Ancylostoma duodenale

Ancylostoma duodenale is one of a few nematodes that cause the infection called hookworm. Ancylostoma duodenale is described as the Old World hookworm.

Disease / Pathology

Ancylostoma duodenale initially produce an intense itch or papule at the site of skin penetration. Though bronchial pneumonitis can occur in the lung stage of the parasite, this is uncommon and only seen in very heavy infections. The penetration of the worm into the intestinal wall will cause host blood loss by two causes. The first is by the ingestion of blood by the worm(s) and the other is by blood loss due to hemorrhaging at the site of attachment. This will manifest itself as a microcytic / hypochromic anemia in the host when infections are heavy and will lead to a chronic infection that produces symptoms such as pallor, listlessness, facial and pedal edema. In children infections can result in mental and physical development to be impaired.

Intestinal symptoms include flatulence and diarrhea. This may lead to weight loss, dizziness, loss in strength. The loss of blood chronically may also lead to iron deficiency. Nutritional supplementation may be needed to counteract the effects of the infection as the patients may also suffer from hypoproteinemia. In heavy infections not even nutritional supplementation can negate the losses.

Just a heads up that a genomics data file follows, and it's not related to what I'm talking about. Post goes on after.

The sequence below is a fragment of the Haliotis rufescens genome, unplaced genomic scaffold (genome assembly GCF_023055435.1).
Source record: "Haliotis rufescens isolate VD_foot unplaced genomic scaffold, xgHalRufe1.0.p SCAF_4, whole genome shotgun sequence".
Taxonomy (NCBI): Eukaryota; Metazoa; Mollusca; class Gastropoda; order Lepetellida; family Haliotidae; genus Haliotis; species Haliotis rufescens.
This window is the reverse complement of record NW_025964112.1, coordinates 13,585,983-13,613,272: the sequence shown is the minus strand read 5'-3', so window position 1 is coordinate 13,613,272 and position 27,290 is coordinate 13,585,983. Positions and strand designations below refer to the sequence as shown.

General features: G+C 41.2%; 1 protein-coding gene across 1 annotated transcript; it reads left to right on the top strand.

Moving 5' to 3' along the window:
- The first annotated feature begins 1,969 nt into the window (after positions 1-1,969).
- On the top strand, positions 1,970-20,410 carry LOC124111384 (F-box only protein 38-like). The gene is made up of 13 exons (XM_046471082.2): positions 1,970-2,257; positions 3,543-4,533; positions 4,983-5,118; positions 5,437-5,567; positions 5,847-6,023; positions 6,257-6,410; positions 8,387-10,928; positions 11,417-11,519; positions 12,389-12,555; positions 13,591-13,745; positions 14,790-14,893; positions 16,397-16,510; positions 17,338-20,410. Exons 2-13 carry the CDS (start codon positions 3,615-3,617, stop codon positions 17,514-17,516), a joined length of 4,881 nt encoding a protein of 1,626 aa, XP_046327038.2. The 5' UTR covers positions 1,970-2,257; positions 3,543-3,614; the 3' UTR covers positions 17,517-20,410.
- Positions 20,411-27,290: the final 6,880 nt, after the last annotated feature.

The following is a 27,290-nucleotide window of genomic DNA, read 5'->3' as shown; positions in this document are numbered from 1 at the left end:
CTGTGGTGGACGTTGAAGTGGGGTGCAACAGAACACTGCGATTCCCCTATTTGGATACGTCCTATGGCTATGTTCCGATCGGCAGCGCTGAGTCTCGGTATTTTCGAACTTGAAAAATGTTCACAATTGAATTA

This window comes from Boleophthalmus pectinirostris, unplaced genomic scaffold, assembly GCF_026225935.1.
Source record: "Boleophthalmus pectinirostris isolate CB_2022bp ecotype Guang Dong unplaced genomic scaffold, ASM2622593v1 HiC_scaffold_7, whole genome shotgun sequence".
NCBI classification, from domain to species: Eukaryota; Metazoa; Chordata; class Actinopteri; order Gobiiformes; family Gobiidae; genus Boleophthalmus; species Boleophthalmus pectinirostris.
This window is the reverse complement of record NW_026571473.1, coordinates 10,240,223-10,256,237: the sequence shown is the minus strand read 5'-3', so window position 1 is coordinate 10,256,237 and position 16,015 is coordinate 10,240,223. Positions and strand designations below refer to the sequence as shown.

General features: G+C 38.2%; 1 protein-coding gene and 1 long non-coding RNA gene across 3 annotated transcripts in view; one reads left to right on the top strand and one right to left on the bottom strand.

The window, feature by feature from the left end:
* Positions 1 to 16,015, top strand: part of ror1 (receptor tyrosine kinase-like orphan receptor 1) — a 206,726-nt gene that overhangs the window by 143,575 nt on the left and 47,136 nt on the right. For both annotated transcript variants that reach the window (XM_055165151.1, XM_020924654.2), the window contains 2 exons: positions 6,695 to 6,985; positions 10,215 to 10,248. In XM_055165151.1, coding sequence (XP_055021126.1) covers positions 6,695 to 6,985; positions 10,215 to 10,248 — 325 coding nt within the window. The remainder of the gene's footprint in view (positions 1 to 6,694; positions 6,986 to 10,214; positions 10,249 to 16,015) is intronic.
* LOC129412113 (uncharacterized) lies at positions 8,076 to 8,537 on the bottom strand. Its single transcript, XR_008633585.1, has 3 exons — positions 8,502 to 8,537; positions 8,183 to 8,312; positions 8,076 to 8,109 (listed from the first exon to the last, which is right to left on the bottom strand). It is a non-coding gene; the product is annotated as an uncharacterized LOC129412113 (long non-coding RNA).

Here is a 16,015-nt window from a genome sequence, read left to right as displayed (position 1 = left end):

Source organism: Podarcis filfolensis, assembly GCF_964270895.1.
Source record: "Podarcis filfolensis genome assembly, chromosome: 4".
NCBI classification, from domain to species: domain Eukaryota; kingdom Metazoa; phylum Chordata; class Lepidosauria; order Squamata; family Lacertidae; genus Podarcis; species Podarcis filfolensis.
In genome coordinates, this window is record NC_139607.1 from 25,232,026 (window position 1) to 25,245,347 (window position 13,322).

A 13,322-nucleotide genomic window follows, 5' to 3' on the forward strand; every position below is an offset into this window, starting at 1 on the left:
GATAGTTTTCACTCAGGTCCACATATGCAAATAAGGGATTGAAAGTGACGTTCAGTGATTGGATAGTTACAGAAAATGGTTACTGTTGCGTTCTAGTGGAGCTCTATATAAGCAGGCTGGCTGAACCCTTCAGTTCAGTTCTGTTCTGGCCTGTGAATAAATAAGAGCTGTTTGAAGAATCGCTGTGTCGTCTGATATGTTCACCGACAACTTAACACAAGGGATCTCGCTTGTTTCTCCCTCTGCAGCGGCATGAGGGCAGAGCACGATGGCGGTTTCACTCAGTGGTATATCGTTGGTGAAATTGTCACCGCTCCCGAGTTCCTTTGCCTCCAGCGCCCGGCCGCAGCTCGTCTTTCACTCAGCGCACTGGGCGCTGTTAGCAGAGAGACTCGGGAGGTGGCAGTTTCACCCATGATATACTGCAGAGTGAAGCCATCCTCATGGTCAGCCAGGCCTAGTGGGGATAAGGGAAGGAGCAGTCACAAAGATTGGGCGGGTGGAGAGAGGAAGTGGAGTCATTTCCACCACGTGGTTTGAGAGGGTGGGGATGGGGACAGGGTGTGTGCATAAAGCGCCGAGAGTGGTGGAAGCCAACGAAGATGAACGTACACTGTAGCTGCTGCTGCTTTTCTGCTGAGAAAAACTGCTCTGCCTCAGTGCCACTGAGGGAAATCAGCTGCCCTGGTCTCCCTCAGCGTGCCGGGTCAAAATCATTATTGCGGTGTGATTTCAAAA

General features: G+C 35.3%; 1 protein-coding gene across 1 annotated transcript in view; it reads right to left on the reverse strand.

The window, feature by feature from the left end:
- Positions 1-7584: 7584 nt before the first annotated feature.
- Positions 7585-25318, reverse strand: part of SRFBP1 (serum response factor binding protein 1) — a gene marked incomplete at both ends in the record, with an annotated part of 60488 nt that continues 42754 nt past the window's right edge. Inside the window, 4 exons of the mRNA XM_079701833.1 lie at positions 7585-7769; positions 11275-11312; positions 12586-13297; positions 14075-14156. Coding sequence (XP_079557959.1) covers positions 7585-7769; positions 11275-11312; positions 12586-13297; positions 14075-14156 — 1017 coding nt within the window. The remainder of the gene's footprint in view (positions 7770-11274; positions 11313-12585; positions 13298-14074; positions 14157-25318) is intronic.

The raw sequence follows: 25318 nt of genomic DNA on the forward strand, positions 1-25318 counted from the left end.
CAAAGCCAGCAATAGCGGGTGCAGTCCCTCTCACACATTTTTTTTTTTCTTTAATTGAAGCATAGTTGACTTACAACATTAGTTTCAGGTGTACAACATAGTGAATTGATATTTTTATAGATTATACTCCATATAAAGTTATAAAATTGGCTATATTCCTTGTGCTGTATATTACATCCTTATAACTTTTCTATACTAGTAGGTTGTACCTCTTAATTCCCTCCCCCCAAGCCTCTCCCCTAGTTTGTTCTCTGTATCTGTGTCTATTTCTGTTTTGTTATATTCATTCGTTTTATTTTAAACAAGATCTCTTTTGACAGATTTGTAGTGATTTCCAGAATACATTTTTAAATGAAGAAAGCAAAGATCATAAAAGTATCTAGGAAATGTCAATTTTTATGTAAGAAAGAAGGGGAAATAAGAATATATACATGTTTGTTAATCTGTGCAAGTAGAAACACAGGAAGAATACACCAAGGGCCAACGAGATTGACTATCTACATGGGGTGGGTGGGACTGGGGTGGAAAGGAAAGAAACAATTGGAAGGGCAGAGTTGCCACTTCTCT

In areas where infections are high there is a significant loss in human productivity due to hookworm infections.

Location in the Host

Ancylostoma duodenale is located in the small intestine of the host.

Geographic Distribution

Ancylostoma duodenale has a worldwide distribution. It is especially prevalent in areas where herbivorous animals are raised.

Life Cyce

Morphology and Diagnosis

Ancylostoma duodenale eggs are found in the feces and are diagnostic. The eggs are indistinguishable from those of Necator americanus.


Ancylostoma duodenale egg in fecal concentrate stained with Lugol’s iodine. Note the thin shell and clear interior around the developing ova – photo by W. Vientos